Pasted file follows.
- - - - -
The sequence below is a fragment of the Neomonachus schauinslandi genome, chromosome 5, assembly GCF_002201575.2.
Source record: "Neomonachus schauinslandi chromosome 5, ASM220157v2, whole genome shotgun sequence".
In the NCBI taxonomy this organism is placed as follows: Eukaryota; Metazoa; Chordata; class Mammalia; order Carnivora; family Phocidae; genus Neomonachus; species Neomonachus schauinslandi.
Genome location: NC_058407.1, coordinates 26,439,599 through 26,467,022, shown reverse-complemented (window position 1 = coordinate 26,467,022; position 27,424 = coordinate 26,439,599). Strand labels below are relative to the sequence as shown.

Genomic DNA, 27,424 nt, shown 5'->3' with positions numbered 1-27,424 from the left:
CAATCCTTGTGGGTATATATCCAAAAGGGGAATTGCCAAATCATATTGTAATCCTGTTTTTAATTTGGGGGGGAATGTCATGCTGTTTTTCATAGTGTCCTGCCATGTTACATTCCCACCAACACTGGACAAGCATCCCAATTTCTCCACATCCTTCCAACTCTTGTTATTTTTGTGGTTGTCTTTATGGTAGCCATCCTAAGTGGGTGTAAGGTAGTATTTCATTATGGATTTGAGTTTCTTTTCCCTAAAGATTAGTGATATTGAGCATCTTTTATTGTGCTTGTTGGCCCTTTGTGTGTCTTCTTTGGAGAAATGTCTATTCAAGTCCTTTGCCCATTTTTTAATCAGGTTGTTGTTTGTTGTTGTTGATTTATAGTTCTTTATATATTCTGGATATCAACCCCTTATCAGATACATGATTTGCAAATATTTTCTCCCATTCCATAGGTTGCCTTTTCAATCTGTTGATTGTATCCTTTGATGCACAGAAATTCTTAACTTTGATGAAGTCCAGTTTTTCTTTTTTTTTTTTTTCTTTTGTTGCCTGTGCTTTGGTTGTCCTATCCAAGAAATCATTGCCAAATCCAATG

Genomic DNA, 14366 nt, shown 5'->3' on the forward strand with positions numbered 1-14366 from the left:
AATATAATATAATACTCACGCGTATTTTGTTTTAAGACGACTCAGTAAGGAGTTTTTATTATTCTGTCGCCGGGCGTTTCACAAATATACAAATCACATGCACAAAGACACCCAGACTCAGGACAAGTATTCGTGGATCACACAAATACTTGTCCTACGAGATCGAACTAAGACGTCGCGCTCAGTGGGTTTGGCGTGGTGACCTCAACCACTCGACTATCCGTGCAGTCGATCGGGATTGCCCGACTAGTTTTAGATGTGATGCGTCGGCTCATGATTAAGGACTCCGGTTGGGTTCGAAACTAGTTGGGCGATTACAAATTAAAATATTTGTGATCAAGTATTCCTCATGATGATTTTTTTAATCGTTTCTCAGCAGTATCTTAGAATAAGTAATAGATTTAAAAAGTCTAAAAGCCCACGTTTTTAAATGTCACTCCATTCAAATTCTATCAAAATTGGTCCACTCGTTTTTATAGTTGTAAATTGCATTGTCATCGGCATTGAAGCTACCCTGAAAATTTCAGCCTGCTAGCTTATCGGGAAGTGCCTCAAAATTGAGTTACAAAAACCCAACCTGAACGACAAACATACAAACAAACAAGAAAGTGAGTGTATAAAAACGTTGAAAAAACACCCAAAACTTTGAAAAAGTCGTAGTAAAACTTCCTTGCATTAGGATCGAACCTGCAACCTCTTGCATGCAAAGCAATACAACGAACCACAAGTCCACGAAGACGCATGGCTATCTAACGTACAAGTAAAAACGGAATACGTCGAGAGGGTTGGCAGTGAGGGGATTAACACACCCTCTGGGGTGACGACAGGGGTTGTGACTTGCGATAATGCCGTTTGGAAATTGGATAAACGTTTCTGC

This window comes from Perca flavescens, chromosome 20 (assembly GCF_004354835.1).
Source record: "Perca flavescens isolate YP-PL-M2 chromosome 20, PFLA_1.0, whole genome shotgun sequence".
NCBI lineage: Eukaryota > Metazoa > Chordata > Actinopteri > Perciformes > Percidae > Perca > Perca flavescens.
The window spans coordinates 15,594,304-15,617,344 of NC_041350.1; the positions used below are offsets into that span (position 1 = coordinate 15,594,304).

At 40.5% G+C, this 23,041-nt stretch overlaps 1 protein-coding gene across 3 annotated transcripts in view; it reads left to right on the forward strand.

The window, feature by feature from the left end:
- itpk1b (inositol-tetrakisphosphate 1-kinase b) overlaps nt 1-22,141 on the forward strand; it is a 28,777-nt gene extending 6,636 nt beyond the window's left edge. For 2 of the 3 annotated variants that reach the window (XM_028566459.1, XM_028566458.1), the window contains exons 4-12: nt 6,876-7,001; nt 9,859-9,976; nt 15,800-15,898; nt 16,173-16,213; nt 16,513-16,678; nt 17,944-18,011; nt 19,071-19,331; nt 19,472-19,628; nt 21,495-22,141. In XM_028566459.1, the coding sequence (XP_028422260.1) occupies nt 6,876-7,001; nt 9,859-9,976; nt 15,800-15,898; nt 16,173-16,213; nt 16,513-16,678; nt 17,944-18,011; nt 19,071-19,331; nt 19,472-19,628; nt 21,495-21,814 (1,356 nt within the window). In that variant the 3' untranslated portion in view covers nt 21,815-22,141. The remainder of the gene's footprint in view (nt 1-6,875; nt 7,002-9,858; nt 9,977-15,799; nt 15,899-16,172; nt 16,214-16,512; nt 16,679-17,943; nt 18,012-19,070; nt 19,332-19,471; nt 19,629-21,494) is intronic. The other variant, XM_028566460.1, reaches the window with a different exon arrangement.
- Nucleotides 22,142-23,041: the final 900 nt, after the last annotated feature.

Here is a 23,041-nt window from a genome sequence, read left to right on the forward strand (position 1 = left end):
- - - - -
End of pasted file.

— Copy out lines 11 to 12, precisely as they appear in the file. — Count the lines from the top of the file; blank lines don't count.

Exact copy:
NCBI lineage: Eukaryota > Metazoa > Chordata > Actinopteri > Perciformes > Percidae > Perca > Perca flavescens.
The window spans coordinates 15,594,304-15,617,344 of NC_041350.1; the positions used below are offsets into that span (position 1 = coordinate 15,594,304).